Mr. Lloyd

observed, that by the report of the Committee of last year, it appeared that the advantages of beer-shops in towns had prevailed over the disadvantages; but that, in the country districts, they had been productive of much mischief. As to the question, whether incendiaries had gone out on their work of destruction from the beer-houses or not, he thought it was foreign to the discussion. The evils lay deeper. Much of them might be traced to the degrading effect of the Poor-laws, as they were at present administered. They made men idle, and, through idleness and a loss of all self-respect, they became sullen desperadoes, to whom the preserves which many Gentlemen kept on the road-side afforded temptations too great to be always resisted; but when he said this, he was not insensible to the effects of the beer-houses, particularly in country districts. There was no doubt, that drunkenness had increased in towns and manufacturing districts, but this was not owing to the beer-houses, but rather to the great multiplication of gin-vaults, and to the temptations held out for the consumption of spirits. Much of this was to be attributed to the practice of paying wages late on Saturdays. People went to market late on the Saturday night; and while the beer-houses were closed at ten, the public-houses and spirit-shops were continued open to a late hour. They were filled by those who indulged in the use of poisonous liquors, compared with which the article sold in the beer-shops was good and wholesome. They drank this poison late at night, and remained the whole of the Sunday in a state of stupid bestiality. He thought it would be a good plan to adopt the recommendation of the Committee of last year, that all houses open for the sale of fermented liquors should be placed under similar regulations.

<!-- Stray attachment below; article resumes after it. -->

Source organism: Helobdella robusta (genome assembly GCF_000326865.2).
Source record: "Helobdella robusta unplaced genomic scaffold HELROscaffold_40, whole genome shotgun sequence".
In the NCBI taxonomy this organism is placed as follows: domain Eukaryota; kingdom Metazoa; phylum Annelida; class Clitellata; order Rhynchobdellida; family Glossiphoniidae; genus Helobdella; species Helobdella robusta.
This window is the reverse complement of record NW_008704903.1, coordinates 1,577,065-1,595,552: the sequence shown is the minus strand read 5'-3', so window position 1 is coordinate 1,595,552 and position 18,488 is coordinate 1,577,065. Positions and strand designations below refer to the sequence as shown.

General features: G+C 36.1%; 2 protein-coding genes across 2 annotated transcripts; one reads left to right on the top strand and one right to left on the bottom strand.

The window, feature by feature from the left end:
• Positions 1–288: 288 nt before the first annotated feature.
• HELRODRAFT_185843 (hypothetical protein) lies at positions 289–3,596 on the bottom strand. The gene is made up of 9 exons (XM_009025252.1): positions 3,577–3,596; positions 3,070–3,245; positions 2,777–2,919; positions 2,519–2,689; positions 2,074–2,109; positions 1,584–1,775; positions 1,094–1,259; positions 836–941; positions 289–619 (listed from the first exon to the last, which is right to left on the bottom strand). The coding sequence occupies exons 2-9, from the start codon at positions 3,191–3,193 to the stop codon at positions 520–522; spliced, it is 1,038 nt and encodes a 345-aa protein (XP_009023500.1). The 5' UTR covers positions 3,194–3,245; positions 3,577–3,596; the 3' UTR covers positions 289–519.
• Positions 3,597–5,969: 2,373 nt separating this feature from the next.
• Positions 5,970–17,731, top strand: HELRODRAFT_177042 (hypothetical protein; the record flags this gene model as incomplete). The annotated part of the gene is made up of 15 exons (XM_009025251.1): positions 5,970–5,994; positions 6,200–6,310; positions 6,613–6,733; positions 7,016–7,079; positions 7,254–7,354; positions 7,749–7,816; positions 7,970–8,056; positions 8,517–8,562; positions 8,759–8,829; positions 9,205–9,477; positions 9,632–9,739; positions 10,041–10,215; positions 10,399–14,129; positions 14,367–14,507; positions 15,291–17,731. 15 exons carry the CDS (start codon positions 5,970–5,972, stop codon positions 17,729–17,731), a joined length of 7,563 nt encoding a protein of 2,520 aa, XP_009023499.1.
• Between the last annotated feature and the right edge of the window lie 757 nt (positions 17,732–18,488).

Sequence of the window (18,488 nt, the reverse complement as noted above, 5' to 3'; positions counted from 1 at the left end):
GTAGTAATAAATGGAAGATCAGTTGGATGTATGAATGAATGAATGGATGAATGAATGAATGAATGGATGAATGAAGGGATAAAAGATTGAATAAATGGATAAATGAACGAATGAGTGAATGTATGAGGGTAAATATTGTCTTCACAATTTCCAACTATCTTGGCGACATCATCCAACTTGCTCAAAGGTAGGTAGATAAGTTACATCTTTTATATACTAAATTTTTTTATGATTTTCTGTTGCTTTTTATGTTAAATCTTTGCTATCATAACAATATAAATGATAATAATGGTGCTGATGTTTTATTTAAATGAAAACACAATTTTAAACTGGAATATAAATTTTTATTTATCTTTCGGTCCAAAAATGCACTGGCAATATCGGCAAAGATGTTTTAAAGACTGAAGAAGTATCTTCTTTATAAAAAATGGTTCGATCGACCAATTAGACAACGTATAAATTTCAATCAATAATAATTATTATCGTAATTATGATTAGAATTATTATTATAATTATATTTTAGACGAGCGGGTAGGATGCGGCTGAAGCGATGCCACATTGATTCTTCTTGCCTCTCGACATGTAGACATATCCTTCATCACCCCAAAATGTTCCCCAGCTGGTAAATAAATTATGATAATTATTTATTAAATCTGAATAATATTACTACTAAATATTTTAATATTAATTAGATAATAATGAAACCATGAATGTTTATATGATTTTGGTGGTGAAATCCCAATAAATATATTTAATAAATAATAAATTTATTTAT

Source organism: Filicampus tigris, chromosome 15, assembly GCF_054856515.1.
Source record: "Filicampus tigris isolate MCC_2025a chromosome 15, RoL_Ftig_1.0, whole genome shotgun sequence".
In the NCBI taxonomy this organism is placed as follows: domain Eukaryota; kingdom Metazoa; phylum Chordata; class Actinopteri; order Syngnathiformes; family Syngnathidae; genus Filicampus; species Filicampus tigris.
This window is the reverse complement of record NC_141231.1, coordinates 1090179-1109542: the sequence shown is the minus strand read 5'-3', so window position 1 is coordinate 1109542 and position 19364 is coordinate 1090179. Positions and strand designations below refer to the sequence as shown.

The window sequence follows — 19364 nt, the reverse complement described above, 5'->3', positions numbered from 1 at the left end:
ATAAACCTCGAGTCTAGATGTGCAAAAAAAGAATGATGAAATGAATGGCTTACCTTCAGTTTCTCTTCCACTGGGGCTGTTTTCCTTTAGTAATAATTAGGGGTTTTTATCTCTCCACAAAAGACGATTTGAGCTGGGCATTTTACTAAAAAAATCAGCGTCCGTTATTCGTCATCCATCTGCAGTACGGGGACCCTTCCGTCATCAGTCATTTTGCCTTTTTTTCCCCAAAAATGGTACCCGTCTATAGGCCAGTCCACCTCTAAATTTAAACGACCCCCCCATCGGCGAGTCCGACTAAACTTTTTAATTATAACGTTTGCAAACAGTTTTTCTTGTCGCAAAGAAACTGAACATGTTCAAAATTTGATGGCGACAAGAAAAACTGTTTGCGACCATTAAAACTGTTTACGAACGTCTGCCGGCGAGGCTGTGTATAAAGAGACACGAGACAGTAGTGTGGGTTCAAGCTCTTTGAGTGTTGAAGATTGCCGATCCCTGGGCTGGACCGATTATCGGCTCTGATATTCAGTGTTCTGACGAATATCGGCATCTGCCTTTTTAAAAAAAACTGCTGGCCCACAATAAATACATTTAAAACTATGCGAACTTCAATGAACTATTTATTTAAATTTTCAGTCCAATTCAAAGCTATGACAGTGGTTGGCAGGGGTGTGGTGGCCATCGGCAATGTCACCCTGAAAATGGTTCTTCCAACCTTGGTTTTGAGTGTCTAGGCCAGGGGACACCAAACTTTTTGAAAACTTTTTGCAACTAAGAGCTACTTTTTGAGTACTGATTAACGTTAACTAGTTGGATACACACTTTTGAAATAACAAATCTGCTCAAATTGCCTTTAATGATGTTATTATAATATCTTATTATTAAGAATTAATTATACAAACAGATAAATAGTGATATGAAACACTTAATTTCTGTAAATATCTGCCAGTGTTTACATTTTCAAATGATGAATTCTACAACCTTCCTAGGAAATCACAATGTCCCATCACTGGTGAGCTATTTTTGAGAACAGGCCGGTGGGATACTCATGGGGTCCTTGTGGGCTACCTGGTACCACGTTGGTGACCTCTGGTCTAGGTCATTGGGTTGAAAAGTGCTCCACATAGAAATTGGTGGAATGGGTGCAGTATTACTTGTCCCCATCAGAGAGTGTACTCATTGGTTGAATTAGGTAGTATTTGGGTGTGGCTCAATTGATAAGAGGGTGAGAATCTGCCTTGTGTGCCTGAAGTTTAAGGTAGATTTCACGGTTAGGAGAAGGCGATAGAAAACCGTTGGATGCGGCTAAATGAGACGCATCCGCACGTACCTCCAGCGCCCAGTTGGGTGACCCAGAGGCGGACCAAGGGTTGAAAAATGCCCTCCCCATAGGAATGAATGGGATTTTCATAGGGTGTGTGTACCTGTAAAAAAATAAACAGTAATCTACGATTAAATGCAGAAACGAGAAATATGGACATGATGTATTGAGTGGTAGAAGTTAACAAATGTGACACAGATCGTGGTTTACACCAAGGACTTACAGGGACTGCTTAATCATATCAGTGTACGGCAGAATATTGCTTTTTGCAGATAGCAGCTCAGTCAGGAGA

Sir Edward Knatchbull,

in reply, said, that he was glad of the concurrence of the noble Lord (Althorp) in his Motion, which would ensure him the support of Government. If the Government had intended to take the subject up, he would not have brought forward any measure relating to it. He did hope, that the House would concur in the Motion, and give an opportunity of considering the question in the Committee. After adverting to the Magistrates in the county of Kent, the only Magistrates whose duties he knew much of, and defending their conduct from the attacks of the hon. member for Reading (Mr. F. Palmer), as he was sure that those Magistrates had righteously done their duty, the hon. Baronet said, that all agreed that some legislative interference was necessary. He did not pretend to say, that his Bill would accomplish all which might be done on the subject. He had received suggestions from several quarters to which, as well as to any that might be made in the Committee, he was disposed to give the fullest consideration. One thing he would beg to say, that nothing could have induced him to bring forward any measure on this subject, if he did not think that it would be for the benefit of the poor.

The House divided—Ayes 157; Noes 27: Majority 130.

The Bill read a second time.